Literature
· Comparative Literature
· Fiction, Poetry, and Drama
· Languages and Linguistics
· Literary Theory and Criticism
· Literature / Africa and the Middle East
· Literature / Ancient and Classical
· Literature / Asia
· Literature / Britain and Ireland
· Literature / Europe
· Literature / General and World
· Literature / Latin America and the Caribbean
· Literature / Medieval and Renaissance
· Literature / Russia and the Former USSR
· Literature / U.S. and Canada


Journals and Collections
· Indonesia Journal
· Myth and Poetics II

   
<<< 1 2 3 4 5 6 7 8 >>>
    sort list by title


Poetry in Speech
Orality and Homeric Discourse
Egbert J. Bakker
Applying linguistic theory to the study of Homeric style, Egbert J. Bakker offers a highly innovative approach to oral poetry, particularly the poetry of Homer. By situating formulas and other features of oral style within the wider contexts of spoken language and communication, he moves the study of oral poetry beyond the landmark work of...



Phantom Formations
Aesthetic Ideology and the "Bildungsroman"
Marc Redfield
Marc Redfield maintains that the literary genre of the Bildungsroman brings into sharp focus the contradictions of aesthetics, and also that aesthetics exemplifies what is called ideology. He combines a wide-ranging account of the history and theory of aesthetics with close readings of novels by Goethe, George Eliot, and Gustave Flaubert. For...



Gender and Genre in the Folklore of Middle India
Joyce Burkhalter Flueckiger
In Gender and Genre in the Folklore of Middle India, Joyce Burkhalter Flueckiger analyzes six representative Indian folklore genres from a single regional repertoire to show the influence of their intertextual relations on the composition and interpretation of artistic performance. Placing special emphasis on women’s rituals, she looks at the...



Echoes of Desire
English Petrarchism and Its Counterdiscourses
Heather Dubrow
Echoes of Desire variously invokes and interrogates a number of historicist and feminist premises about Tudor and Stuart literature by examining the connections between the anti-Petrarchan tradition and mainstream Petrarchan poetry. It also addresses some of the broader implications of contemporary critical methodologies. Heather Dubrow offers...



Borderwork
Feminist Engagements with Comparative Literature
The first book to assess the impact of feminist criticism on comparative literature, Borderwork recharts the intellectual and institutional boundaries on that discipline and calls for the contextualization of the study of comparative literature within the areas of discourse, culture, ideology, race, and...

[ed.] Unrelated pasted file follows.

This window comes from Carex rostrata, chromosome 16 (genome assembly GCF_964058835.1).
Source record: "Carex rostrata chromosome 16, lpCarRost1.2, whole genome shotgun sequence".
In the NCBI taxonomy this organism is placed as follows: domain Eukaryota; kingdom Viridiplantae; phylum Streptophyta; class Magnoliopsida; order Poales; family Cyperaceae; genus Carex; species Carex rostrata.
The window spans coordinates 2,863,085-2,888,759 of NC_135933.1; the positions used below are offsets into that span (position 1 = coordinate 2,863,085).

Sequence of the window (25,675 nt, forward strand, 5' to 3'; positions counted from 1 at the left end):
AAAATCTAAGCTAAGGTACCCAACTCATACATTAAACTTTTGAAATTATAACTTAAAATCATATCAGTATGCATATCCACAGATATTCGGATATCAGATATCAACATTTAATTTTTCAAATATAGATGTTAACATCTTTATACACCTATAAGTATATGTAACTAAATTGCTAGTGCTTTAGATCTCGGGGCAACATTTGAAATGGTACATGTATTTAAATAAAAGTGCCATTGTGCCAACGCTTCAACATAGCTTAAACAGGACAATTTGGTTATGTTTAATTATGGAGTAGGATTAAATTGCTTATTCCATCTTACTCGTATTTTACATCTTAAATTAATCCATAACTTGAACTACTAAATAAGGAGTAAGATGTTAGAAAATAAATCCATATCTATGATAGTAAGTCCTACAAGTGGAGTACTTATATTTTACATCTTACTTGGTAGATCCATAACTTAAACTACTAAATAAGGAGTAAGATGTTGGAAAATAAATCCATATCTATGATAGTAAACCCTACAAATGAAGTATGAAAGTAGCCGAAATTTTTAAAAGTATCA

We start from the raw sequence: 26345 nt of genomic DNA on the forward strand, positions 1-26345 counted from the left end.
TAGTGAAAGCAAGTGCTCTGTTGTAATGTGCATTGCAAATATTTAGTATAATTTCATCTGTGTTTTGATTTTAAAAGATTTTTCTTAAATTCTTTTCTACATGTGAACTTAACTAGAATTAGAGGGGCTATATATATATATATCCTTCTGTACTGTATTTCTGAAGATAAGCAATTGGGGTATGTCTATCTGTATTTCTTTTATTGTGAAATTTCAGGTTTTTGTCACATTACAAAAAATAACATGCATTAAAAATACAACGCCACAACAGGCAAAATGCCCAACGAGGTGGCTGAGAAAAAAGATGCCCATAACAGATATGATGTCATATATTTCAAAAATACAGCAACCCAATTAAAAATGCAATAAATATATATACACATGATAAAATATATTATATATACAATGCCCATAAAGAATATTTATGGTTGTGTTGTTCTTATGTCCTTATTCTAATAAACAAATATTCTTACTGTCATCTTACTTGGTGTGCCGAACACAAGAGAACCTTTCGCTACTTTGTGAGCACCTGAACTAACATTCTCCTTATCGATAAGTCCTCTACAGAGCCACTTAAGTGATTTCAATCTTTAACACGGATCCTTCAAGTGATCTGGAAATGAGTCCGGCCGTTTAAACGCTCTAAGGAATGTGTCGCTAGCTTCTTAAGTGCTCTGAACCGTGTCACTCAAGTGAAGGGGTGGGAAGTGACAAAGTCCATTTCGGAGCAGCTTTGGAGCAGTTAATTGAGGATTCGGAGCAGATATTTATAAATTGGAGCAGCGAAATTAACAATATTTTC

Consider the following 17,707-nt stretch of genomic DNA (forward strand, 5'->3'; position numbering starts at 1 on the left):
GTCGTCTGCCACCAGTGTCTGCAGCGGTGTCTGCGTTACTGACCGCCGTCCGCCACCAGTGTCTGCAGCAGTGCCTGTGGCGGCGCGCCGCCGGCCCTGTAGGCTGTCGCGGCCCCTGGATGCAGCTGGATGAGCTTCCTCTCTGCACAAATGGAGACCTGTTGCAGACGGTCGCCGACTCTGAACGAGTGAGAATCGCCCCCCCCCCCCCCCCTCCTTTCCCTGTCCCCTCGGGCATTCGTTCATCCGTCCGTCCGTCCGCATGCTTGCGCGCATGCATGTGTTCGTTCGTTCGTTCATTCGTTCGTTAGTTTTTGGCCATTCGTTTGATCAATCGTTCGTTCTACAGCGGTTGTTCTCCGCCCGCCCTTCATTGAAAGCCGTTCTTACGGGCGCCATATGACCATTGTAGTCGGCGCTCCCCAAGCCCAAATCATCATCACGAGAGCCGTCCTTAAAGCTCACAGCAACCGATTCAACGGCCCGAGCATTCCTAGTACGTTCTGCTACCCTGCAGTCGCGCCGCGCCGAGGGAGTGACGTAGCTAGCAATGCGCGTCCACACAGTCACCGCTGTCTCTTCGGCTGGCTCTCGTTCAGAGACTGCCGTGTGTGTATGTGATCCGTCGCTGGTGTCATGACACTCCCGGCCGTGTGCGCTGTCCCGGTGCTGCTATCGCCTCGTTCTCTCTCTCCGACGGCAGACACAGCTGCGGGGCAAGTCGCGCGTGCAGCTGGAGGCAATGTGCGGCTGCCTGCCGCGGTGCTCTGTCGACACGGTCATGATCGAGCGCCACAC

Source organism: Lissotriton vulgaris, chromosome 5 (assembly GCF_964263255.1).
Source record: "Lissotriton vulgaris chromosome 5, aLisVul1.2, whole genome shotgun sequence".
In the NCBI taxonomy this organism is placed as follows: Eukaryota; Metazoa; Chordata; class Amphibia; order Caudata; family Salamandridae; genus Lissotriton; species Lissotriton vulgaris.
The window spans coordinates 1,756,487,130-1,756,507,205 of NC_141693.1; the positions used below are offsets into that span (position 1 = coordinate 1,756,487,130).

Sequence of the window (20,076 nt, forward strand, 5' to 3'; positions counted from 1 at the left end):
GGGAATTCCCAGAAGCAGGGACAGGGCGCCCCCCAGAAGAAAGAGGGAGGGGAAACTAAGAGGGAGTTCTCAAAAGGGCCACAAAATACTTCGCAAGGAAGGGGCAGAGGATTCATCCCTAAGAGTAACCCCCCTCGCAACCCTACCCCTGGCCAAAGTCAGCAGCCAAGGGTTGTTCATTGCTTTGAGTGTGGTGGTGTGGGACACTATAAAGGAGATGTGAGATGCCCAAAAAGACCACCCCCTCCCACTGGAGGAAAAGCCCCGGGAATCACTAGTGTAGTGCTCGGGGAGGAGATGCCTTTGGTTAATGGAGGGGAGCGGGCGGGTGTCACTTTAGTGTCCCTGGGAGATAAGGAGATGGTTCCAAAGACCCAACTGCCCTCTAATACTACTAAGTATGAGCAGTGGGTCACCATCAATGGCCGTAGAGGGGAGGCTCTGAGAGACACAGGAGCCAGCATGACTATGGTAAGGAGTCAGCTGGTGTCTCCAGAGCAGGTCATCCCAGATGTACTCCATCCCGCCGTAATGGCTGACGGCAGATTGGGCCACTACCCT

Exotic Nations
Literature and Cultural Identity in the United States and Brazil, 1830-1930
Renata Wasserman
In this highly original and critically informed book, Renata R. Mautner Wasserman looks at how, during the first decades following political independence, writers in the United States and Brazil assimilated and subverted European images of an "exotic" New World to create new literatures that asserted cultural independence and defined national...



Meaning and Interpretation
Wittgenstein, Henry James, and Literary Knowledge
Garry L. Hagberg, Garry L. Hagberg
'What is the meaning of a word?' In this thought-provoking book, Hagberg demonstrates how this question—which initiated Wittgenstein's later work in the philosophy of language—is significant for our understanding not only of linguistic meaning but of the meaning of works of art and literature as...



Tainted Souls and Painted Faces
The Rhetoric of Fallenness in Victorian Culture
Amanda Anderson
Amanda Anderson here reconsiders the familiar figure of the fallen woman within the context of mid-Victorian debates over the nature of selfhood, gender, and...



Joyce
The Return of the Repressed
Did James Joyce, that icon of modernity, spearhead the dismantling of the Cartesian subject? Or was he a supreme example of a modern man forever divided and never fully known to himself? This volume reads the dialogue of contradictory cultural voices in Joyce’s works—revolutionary and reactionary, critical and subject to critique, marginal and...



Fictions of Authority
Women Writers and Narrative Voice
Susan Sniader Lanser
Drawing on narratological and feminist theory, Susan Sniader Lanser explores patterns of narration in a wide range of novels by women of England, France, and the United States from the 1740s to the present. She sheds light on the history of "voice" as a narrative strategy and as a means of attaining social power. She considers the dynamics in...



<<< 1 2 3 4 5 6 7 8 >>>

Connect with us

Newsletters